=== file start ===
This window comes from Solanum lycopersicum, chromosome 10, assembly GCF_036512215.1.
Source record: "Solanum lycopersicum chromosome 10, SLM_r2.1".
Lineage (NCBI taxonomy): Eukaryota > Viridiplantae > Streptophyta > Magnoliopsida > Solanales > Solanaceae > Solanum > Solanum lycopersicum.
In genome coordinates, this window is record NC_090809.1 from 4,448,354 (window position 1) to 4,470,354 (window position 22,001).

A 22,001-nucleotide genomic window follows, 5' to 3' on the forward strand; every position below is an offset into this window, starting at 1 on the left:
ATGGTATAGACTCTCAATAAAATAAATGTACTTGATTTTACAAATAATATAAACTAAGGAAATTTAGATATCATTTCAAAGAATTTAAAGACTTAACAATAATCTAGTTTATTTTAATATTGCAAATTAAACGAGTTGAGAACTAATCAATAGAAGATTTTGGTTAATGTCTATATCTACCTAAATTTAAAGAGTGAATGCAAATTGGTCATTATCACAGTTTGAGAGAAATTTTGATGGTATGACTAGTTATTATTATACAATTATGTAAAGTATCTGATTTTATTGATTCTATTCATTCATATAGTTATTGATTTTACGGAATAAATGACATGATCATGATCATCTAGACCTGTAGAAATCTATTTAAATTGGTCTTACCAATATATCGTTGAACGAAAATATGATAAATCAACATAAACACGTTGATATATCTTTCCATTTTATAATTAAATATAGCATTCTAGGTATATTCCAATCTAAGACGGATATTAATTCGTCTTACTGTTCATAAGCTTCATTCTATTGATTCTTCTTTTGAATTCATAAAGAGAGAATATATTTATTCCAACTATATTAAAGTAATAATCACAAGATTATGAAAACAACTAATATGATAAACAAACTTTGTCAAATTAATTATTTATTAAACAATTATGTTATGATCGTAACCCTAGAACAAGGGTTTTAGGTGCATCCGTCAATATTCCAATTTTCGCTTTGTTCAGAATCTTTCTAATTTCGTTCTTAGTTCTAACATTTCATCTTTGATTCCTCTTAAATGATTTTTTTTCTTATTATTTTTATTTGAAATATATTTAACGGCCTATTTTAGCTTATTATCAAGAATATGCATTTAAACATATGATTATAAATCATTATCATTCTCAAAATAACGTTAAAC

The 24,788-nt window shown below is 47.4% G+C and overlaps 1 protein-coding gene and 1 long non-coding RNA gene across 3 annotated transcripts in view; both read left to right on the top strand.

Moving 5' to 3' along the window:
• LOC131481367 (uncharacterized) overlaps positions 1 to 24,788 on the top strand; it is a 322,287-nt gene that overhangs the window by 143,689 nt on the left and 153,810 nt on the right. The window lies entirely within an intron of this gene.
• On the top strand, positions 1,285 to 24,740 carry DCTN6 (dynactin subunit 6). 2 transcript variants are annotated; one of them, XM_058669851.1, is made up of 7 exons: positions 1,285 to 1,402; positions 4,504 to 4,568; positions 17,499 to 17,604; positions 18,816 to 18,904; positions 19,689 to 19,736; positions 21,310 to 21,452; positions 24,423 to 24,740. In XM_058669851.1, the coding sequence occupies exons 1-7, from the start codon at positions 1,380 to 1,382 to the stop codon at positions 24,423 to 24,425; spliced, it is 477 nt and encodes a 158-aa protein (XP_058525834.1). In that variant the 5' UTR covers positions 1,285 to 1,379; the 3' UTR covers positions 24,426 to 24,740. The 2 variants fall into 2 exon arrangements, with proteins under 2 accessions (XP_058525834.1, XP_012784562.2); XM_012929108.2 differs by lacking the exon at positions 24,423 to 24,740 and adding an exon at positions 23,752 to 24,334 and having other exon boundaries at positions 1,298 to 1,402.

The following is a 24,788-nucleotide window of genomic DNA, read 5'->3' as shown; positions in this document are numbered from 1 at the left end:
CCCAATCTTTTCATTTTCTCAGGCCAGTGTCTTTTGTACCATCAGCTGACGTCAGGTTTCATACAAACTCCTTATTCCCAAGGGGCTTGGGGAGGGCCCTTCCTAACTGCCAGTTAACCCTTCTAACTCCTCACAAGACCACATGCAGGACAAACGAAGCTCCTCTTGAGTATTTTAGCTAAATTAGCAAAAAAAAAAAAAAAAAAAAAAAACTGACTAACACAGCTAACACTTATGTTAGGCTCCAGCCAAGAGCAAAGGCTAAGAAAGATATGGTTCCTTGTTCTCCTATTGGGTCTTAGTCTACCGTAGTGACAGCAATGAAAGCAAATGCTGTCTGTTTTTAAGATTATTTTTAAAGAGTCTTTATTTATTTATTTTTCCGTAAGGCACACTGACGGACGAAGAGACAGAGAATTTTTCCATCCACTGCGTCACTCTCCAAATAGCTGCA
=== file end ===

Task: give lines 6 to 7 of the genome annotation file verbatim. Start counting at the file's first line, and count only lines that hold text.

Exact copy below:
ATGGTATAGACTCTCAATAAAATAAATGTACTTGATTTTACAAATAATATAAACTAAGGAAATTTAGATATCATTTCAAAGAATTTAAAGACTTAACAATAATCTAGTTTATTTTAATATTGCAAATTAAACGAGTTGAGAACTAATCAATAGAAGATTTTGGTTAATGTCTATATCTACCTAAATTTAAAGAGTGAATGCAAATTGGTCATTATCACAGTTTGAGAGAAATTTTGATGGTATGACTAGTTATTATTATACAATTATGTAAAGTATCTGATTTTATTGATTCTATTCATTCATATAGTTATTGATTTTACGGAATAAATGACATGATCATGATCATCTAGACCTGTAGAAATCTATTTAAATTGGTCTTACCAATATATCGTTGAACGAAAATATGATAAATCAACATAAACACGTTGATATATCTTTCCATTTTATAATTAAATATAGCATTCTAGGTATATTCCAATCTAAGACGGATATTAATTCGTCTTACTGTTCATAAGCTTCATTCTATTGATTCTTCTTTTGAATTCATAAAGAGAGAATATATTTATTCCAACTATATTAAAGTAATAATCACAAGATTATGAAAACAACTAATATGATAAACAAACTTTGTCAAATTAATTATTTATTAAACAATTATGTTATGATCGTAACCCTAGAACAAGGGTTTTAGGTGCATCCGTCAATATTCCAATTTTCGCTTTGTTCAGAATCTTTCTAATTTCGTTCTTAGTTCTAACATTTCATCTTTGATTCCTCTTAAATGATTTTTTTTCTTATTATTTTTATTTGAAATATATTTAACGGCCTATTTTAGCTTATTATCAAGAATATGCATTTAAACATATGATTATAAATCATTATCATTCTCAAAATAACGTTAAAC

The 24,788-nt window shown below is 47.4% G+C and overlaps 1 protein-coding gene and 1 long non-coding RNA gene across 3 annotated transcripts in view; both read left to right on the top strand.